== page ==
Norwalk needs Municipal reform. We may not realize it, but we can see it every time we drive on our public roads, open a property tax bill, start a home improvement project or wave the kids off to school. And Norwalk cannot have true municipal reform without Charter Revision. Among the four candidates for mayor, only Lisa Brinton is committed to Charter Revision in order to improve the way government works for its most valuable resources—its people.
Didn’t we just vote on Charter Revision? We did and we didn’t. In January of 2016, the Common Council empaneled a Charter Revision Commission, and gave them a very narrow timeline for making recommendations. A few months later, the CRC presented four ballot initiatives, including one to extend Harry Rilling’s third term—if he gets one. The CRC also urged the Common Council to let them continue their work—or to impanel a new commission—to address public concerns about Planning and Zoning—concerns the CRC didn’t have time to explore—not if the four year mayoral term was to make it onto the ballots in November.
Three of the four Charter Revision proposals went down in a blaze of glory at the polls, including the proposal to extend the mayoral term to four years, thanks to the efforts of local grassroots activist like Lisa Brinton. Lisa knew that the real work of Charter Revision—the work that would most directly impact our day-to-day lives—was not finished. In fact the real work has not yet begun. Extending the mayoral term, though reasonable on its face, mostly would have benefitted the incumbent, Harry Rilling. Lisa Brinton championed the “vote no” effort because she realized, especially after attending most of the CRC hearings, that the four ballot measures didn’t even scratch the surface.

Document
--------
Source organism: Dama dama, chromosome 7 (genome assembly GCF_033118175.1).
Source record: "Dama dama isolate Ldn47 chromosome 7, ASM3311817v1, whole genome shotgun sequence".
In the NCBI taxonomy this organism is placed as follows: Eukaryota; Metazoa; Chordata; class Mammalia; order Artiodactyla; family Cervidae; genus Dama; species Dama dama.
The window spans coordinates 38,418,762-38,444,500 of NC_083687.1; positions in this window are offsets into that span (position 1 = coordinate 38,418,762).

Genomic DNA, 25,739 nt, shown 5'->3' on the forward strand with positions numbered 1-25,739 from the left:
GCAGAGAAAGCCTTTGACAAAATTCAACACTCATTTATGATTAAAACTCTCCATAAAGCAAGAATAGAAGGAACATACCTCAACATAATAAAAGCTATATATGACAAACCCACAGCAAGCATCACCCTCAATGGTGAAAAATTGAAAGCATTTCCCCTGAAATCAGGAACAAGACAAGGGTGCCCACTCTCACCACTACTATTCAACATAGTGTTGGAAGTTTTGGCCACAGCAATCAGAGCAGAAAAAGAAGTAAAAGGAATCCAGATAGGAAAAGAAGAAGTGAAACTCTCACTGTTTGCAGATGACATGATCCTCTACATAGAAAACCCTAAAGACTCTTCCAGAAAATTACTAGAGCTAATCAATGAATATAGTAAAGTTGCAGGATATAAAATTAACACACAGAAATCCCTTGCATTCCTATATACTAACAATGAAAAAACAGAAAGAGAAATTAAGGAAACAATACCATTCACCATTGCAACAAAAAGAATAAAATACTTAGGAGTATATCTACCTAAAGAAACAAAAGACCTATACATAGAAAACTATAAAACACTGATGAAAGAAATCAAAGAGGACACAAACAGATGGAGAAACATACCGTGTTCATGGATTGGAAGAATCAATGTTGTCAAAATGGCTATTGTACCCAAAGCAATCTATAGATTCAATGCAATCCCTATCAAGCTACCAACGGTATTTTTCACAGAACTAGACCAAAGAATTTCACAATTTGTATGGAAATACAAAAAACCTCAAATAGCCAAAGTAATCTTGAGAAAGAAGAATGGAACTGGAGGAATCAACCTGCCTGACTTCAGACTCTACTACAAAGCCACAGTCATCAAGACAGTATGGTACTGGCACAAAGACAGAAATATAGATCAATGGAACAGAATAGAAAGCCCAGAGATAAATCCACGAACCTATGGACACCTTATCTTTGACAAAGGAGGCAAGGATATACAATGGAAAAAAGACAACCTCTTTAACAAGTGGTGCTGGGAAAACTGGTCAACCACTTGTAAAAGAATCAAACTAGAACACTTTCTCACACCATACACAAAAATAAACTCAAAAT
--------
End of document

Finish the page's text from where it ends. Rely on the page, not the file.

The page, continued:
Most citizens didn’t believe that the two year mayoral term was the big thing holding Norwalk back. And that’s how they voted. But Norwalkers are frustrated with the way our city is run—bouncing from crisis to crisis, applying a bandaid here, shaking a big stick there, but not really fixing anything. Neighbors are tired of attending Zoning Commission hearings, holding the Plan of Conservation & Development (Master Plan) in one hand, and watching helplessly as the commissioners approve uses that, though not strictly forbidden by code, make hay of the Master Plan. Suing the city in response to these decisions has become a local pastime. But funding litigation and settlements is something Norwalk can longer afford to do. Taxpayers simply don’t want to foot the bill.
Lisa knows the kind of municipal reform Norwalk needs is impossible to execute without first amending the Charter to bring the Planning and Zoning Commissions back together so that land use decisions follow the Master Plan, leading to fewer “bad” decisions and costly lawsuits. Lisa also recognizes that substantive municipal reform is the key to breaking the cycle of dysfunction and cronyism plaguing City Hall no matter which party is in power. Party loyalties hurt ordinary citizens, impacting everything from land use decisions to schools to state DOT projects. Norwalk has to change its system of government. The only way to do it all—realign Planning & Zoning, streamline functionality at City Hall, and end partisan bickering—is through Charter Revision, including a bold switch to a Council-Management system of government. The Council-Management system has been around for more than 100 years, when the City Manager was conceived as the answer to Boss Tweed. Greenwich employs a City Manager, appointed, hired and evaluated by the Council. Thriving cities and towns across the country, especially in the southeast, have adopted the Council-Management system. And many have opted out of party designations altogether in local elections, ending partisan bickering. Lisa is an independent candidate beholden to no one and no party. And she understands how toxic party politics can be at the local level.
Right now we have a Mayor who’s had two terms and four years to fill up land use boards with cronies and cheerleaders. Norwalk is lurching from crisis to litigation in land use decisions as a result. Norwalk is good at answering the call of special interests, one developer and one contract at a time. But the interests of average people have gotten lost in the shuffle. It’s time for foundational change. Lisa Brinton is the only candidate pushing for this change. And only Lisa is capable of leading the charge.